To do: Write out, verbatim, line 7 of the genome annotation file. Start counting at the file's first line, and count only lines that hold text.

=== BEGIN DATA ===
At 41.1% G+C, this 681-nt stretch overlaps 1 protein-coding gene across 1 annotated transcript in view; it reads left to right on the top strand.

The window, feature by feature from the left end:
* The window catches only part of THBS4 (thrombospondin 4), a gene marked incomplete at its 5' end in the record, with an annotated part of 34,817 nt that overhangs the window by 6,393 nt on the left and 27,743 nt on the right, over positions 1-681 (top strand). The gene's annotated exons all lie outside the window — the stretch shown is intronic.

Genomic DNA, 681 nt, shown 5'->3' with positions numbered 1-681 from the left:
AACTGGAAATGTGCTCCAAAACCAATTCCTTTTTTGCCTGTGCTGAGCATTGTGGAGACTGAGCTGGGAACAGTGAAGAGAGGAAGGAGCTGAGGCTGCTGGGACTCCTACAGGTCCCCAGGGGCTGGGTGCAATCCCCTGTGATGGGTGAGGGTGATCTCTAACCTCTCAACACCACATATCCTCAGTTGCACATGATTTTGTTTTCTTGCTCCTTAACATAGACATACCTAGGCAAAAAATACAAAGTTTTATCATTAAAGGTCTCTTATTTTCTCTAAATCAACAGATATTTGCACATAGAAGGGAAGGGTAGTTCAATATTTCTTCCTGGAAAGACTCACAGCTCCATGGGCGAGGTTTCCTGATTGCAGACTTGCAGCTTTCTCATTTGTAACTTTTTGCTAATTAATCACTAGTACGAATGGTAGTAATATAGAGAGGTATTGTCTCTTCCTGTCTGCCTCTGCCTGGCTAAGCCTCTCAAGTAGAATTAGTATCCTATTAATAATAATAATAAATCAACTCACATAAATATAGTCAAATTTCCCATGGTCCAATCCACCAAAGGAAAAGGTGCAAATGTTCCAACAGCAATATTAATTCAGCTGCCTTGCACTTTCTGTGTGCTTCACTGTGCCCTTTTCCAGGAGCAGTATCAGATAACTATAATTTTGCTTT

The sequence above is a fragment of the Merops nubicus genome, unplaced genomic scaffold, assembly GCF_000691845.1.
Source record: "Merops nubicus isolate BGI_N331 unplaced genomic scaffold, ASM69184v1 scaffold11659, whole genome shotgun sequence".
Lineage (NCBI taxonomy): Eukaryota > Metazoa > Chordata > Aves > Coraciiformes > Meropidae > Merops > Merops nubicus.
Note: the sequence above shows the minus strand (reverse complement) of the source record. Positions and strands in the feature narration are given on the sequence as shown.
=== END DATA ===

Source record: "Merops nubicus isolate BGI_N331 unplaced genomic scaffold, ASM69184v1 scaffold11659, whole genome shotgun sequence".